Last week I was asked to teach some bootcamp style classes to 8th graders in a small town called Poynette, WI. I haven’t taught too many kids in the 13-15 age group. I didn’t really know what to expect or how they would react to things.
I know that this video and post will be sent to all the students, staff, and parents of the Poynette school. I think people like my honesty and take on things as I see them. In this article, I will not try to sugar coat things but share what I observed, the good and the bad.
Like I said I had no idea what to expect, I have only been in schools a handful of times since I graduated 8 years ago. I didn’t know if I was going to see half the school overweight or obese, or what the attitude and effort level would be of the groups.
I want to first thank the teachers and other staff that warmly welcomed me and what I had to bring. Since I didn’t have much equipment to work with, I decided to just use my resistance bands, medicine balls, and good ol bodyweight and partner exercises, similar to the ones found in the Ultimate Buddy Bootcamp DVDs.
I taught 3 classes with about 25 students in each one. Although each class was a little different the overall experience was similar. Here is what I learned…
-There weren’t as many overweight and obese kids as I was expecting. Each class had a couple that were close to the morbidly obese categorie, followed by maybe 3-5 others who could reach a healthier weight. Otherwise most of the kids were very thin.
-The lack of effort of the group wasn’t very good in many cases. I spoke for about 5 minutes before class started and said I had two rules. The first is that you try to listen when I talk so we can get through the workout smoothly, and the second was to push yourself and not give up when it became uncomfortable. I would say the only time I had 100% participation was the first lap down the basketball court of the warmup, after that there would be kids who just would give up and sit on the side lines or lay down. At some points there were up to 10-12 of the students not participating.
-Those who were in athletics, especially the guy type jocks tried quite hard to impress everyone and gave quite a bit of effort. Similar with the female athletes.
-I saw a big disparity in the class when it came to the confidence level of the group. I know for some kids, gym class is the worst class of the day and they feel very inferior, while others excel and live for it. Those who weren’t as athletic seemed to give up sooner or not try at all.
-At the end we talked about nutrition and I was horrified with what the kids said they ate and drank. Nearly everyone I polled drank soda on a regular basis. This included the skinny and the overweight, the fit and the unfit.
-The kids liked to have fun and laugh a lot
-The cardiovascular fitness on average was very poor. After just a short amount of time many of the students were sitting out because they were tired.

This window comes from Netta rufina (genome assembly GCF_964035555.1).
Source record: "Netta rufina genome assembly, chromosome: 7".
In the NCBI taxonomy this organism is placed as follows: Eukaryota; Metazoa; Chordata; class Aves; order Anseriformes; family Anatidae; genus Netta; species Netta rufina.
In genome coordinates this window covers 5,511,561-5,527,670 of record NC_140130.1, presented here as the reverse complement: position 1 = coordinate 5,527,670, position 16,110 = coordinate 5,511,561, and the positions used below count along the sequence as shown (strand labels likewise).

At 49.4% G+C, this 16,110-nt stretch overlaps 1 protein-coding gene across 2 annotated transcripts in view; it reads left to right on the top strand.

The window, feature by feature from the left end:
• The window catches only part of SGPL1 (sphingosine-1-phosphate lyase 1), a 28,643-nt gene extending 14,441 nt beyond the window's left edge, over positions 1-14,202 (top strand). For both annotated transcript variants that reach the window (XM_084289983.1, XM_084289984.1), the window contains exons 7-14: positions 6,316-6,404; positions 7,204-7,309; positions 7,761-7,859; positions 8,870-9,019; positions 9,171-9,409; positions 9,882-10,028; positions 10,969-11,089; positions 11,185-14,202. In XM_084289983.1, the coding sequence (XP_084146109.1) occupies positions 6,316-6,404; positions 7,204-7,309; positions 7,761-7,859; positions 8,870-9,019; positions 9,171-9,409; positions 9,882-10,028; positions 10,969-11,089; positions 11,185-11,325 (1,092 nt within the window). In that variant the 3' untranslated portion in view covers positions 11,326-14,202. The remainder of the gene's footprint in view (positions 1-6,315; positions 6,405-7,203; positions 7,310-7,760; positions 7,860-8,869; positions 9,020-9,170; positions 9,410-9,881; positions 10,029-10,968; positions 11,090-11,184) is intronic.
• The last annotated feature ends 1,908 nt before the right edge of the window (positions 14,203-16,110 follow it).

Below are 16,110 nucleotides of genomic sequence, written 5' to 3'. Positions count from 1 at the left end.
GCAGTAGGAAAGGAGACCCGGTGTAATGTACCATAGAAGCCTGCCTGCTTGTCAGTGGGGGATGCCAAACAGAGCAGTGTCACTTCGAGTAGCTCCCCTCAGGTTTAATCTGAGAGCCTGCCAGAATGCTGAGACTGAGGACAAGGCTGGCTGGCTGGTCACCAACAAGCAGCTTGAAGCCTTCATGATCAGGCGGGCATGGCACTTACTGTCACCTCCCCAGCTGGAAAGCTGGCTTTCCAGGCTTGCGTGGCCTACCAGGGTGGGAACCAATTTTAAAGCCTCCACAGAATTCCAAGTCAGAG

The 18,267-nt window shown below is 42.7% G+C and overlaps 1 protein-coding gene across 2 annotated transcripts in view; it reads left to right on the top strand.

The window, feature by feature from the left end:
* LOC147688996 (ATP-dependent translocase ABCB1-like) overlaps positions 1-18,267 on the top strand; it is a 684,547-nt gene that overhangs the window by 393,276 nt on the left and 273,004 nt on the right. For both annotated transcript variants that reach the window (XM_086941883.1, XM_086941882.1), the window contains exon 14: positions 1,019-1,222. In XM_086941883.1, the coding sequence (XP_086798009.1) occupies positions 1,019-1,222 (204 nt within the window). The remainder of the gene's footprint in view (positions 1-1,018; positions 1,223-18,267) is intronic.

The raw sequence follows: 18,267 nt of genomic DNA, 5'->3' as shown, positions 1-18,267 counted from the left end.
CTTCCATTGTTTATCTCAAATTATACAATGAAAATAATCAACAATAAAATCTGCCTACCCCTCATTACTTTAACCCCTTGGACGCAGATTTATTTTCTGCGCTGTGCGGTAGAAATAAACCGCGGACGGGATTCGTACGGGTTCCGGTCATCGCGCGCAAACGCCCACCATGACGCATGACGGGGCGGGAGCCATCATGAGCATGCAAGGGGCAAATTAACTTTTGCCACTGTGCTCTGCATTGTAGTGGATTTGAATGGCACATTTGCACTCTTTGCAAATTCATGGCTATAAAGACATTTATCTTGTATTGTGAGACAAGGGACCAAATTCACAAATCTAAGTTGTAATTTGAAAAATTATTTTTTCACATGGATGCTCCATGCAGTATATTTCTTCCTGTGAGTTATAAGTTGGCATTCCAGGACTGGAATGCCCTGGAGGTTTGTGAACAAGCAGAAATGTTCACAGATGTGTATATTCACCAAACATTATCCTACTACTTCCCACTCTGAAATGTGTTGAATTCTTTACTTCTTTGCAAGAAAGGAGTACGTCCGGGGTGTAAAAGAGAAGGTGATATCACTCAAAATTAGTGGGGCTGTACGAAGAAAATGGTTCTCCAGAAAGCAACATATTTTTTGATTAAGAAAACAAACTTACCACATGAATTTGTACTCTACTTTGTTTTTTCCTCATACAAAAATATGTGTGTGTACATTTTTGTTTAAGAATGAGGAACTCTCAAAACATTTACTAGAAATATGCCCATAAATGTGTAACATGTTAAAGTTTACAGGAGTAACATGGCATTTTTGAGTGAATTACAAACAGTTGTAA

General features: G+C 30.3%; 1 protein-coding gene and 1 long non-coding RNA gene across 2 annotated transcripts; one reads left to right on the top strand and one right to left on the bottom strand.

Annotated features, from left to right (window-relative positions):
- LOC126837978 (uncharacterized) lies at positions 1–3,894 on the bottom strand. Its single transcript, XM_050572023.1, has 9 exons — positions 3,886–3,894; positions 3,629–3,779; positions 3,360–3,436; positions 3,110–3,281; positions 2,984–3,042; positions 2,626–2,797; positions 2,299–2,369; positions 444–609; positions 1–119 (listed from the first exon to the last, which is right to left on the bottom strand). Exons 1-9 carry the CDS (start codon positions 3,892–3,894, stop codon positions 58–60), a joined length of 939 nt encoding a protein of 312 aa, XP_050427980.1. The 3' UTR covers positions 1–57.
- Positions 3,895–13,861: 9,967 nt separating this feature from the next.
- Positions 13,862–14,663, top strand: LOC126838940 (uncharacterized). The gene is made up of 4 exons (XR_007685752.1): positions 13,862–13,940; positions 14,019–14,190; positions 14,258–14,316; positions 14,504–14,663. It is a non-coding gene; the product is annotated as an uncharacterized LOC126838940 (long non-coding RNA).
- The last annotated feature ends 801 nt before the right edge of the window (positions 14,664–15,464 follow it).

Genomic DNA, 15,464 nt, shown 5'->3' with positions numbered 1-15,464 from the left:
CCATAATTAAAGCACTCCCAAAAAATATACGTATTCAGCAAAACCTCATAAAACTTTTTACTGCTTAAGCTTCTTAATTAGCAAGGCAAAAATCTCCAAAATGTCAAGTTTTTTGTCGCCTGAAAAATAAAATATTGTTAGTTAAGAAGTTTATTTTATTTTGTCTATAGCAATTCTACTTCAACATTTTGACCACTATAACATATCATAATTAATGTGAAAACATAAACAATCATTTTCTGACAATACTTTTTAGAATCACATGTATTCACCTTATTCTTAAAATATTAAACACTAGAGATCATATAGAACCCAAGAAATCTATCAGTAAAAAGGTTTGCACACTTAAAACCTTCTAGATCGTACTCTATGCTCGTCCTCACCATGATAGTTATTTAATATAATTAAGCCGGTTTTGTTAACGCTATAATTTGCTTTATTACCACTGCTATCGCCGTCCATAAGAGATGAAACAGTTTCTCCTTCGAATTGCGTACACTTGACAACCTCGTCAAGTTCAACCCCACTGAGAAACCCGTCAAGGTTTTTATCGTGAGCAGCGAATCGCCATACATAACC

-Many kids had trouble doing pushups or side planks or hip raises.
-I learned not to do hip raises to 8th graders, they aren’t mature enough to handle it 🙂 Use your imagination on this one.
So overall I had a great time and met some awesome kids, a good number of them who tried hard and gave good effort and support, but there was more kids than I would have liked, for whatever reason weren’t willing to give it there all and take it very seriously. Although the bodyweight of the students was much better than I expected, the overall fitness level wasn’t.
I want to challenge the parents and teachers to be the example for your students and sons and daughters. You have so much influence and if you aren’t teaching them what it means to eat healthy, and exercise, you are setting them up for failure and 15-30 years from now I see them as parents themselves struggling to eat healthy and exercise. The unfortunate truth is that many of those 8th graders will become overweight and obese in the upcoming decade. But the great news is that it is one of the easiest things to prevent. It starts in the homes with a foundation of eating healthy whole foods with the family, being active, whether through sports or as a family, and open communication.
Lastly, I want to challenge the students who are reading this who were in the classes I taught. Even though I don’t know you I care for you a lot. 7th and 8th grade was maybe my toughest two years in school. Kids make fun and pick on others and everyone is going through so many physical and emotional changes. If you are someone who is getting picked on or struggling with low self esteem, I want to let you know that you are worth it, and even if it doesn’t seem like others like you, you are so special. Those who are negative are they themselves struggling in life and with their image and confidence. Keep your head up and believe in yourself, because I believe in you.
There are some of you reading this who HATE gym and it brings out so many insecurities. I want to challenge you to not compare yourself to everyone else’s skills, but strive to do your best. It doesn’t matter if you are last, as long as you are trying your best.
We are all given different gifts and talents, all I ask is that you use them to your best abilities and give 100% in everything you do. When I taught your classes I was actually feeling pretty sick and run down, but I hope you saw the intensity, energy, and passion I brought, I didn’t want to bring less than my best.. Right when I got home I collapsed and slept for 2 hours. The harder you work in life, the better you will feel, the more proud you will be of your accomplishments and the higher you will sore in your life. Click here to read my Rudy story, I think you will enjoy it and might be able to relate to it. Keep working hard and surrounding yourself with the right kids and you will be great.